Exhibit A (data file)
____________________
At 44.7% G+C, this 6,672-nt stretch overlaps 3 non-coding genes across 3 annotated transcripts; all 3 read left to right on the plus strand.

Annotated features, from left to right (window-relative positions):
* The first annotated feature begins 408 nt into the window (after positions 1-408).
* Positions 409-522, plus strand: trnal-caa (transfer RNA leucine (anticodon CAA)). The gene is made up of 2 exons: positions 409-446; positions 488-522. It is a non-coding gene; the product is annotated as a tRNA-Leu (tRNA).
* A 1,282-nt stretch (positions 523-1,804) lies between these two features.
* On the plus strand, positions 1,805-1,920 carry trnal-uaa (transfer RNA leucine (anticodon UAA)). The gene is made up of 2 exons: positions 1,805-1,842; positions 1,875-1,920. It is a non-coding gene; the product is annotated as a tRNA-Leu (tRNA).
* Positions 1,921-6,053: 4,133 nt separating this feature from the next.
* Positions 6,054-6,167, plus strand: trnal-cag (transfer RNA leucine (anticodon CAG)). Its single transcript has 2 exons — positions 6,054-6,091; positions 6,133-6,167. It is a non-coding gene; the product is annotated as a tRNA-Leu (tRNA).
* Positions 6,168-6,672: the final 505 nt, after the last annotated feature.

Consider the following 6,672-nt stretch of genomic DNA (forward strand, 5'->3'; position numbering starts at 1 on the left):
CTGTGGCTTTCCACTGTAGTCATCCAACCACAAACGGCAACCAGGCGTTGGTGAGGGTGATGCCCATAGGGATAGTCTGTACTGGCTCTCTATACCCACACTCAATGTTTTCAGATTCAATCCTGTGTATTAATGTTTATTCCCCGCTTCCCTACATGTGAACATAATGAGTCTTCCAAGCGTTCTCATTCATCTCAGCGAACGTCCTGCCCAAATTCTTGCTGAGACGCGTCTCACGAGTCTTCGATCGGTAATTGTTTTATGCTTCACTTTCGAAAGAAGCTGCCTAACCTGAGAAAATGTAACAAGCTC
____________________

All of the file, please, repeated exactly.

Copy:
At 44.7% G+C, this 6,672-nt stretch overlaps 3 non-coding genes across 3 annotated transcripts; all 3 read left to right on the plus strand.

Annotated features, from left to right (window-relative positions):
* The first annotated feature begins 408 nt into the window (after positions 1-408).
* Positions 409-522, plus strand: trnal-caa (transfer RNA leucine (anticodon CAA)). The gene is made up of 2 exons: positions 409-446; positions 488-522. It is a non-coding gene; the product is annotated as a tRNA-Leu (tRNA).
* A 1,282-nt stretch (positions 523-1,804) lies between these two features.
* On the plus strand, positions 1,805-1,920 carry trnal-uaa (transfer RNA leucine (anticodon UAA)). The gene is made up of 2 exons: positions 1,805-1,842; positions 1,875-1,920. It is a non-coding gene; the product is annotated as a tRNA-Leu (tRNA).
* Positions 1,921-6,053: 4,133 nt separating this feature from the next.
* Positions 6,054-6,167, plus strand: trnal-cag (transfer RNA leucine (anticodon CAG)). Its single transcript has 2 exons — positions 6,054-6,091; positions 6,133-6,167. It is a non-coding gene; the product is annotated as a tRNA-Leu (tRNA).
* Positions 6,168-6,672: the final 505 nt, after the last annotated feature.

Consider the following 6,672-nt stretch of genomic DNA (forward strand, 5'->3'; position numbering starts at 1 on the left):
CTGTGGCTTTCCACTGTAGTCATCCAACCACAAACGGCAACCAGGCGTTGGTGAGGGTGATGCCCATAGGGATAGTCTGTACTGGCTCTCTATACCCACACTCAATGTTTTCAGATTCAATCCTGTGTATTAATGTTTATTCCCCGCTTCCCTACATGTGAACATAATGAGTCTTCCAAGCGTTCTCATTCATCTCAGCGAACGTCCTGCCCAAATTCTTGCTGAGACGCGTCTCACGAGTCTTCGATCGGTAATTGTTTTATGCTTCACTTTCGAAAGAAGCTGCCTAACCTGAGAAAATGTAACAAGCTC